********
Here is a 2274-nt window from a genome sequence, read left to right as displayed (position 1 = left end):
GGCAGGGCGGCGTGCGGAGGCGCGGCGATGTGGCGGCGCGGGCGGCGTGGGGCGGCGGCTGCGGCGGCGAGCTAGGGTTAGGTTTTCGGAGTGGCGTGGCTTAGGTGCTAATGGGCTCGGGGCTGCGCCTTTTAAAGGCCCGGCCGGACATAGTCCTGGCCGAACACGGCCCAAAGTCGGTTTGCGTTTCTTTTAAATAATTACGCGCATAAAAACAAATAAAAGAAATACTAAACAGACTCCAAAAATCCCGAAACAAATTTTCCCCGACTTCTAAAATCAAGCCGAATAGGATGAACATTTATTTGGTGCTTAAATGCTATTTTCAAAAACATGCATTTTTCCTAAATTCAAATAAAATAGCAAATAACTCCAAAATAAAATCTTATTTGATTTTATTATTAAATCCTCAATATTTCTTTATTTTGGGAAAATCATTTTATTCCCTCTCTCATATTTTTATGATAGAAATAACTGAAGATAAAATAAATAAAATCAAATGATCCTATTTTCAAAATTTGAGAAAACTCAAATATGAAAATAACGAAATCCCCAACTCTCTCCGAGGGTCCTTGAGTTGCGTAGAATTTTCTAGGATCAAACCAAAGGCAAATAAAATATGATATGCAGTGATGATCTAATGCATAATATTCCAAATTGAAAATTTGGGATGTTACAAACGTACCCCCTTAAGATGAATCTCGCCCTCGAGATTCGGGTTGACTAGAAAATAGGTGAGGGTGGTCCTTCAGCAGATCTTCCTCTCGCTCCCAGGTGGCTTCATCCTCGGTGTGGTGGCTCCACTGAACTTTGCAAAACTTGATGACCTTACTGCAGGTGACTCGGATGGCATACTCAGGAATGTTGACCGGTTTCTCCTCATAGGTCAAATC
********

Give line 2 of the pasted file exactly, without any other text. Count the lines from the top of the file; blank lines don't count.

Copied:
GGCAGGGCGGCGTGCGGAGGCGCGGCGATGTGGCGGCGCGGGCGGCGTGGGGCGGCGGCTGCGGCGGCGAGCTAGGGTTAGGTTTTCGGAGTGGCGTGGCTTAGGTGCTAATGGGCTCGGGGCTGCGCCTTTTAAAGGCCCGGCCGGACATAGTCCTGGCCGAACACGGCCCAAAGTCGGTTTGCGTTTCTTTTAAATAATTACGCGCATAAAAACAAATAAAAGAAATACTAAACAGACTCCAAAAATCCCGAAACAAATTTTCCCCGACTTCTAAAATCAAGCCGAATAGGATGAACATTTATTTGGTGCTTAAATGCTATTTTCAAAAACATGCATTTTTCCTAAATTCAAATAAAATAGCAAATAACTCCAAAATAAAATCTTATTTGATTTTATTATTAAATCCTCAATATTTCTTTATTTTGGGAAAATCATTTTATTCCCTCTCTCATATTTTTATGATAGAAATAACTGAAGATAAAATAAATAAAATCAAATGATCCTATTTTCAAAATTTGAGAAAACTCAAATATGAAAATAACGAAATCCCCAACTCTCTCCGAGGGTCCTTGAGTTGCGTAGAATTTTCTAGGATCAAACCAAAGGCAAATAAAATATGATATGCAGTGATGATCTAATGCATAATATTCCAAATTGAAAATTTGGGATGTTACAAACGTACCCCCTTAAGATGAATCTCGCCCTCGAGATTCGGGTTGACTAGAAAATAGGTGAGGGTGGTCCTTCAGCAGATCTTCCTCTCGCTCCCAGGTGGCTTCATCCTCGGTGTGGTGGCTCCACTGAACTTTGCAAAACTTGATGACCTTACTGCAGGTGACTCGGATGGCATACTCAGGAATGTTGACCGGTTTCTCCTCATAGGTCAAATC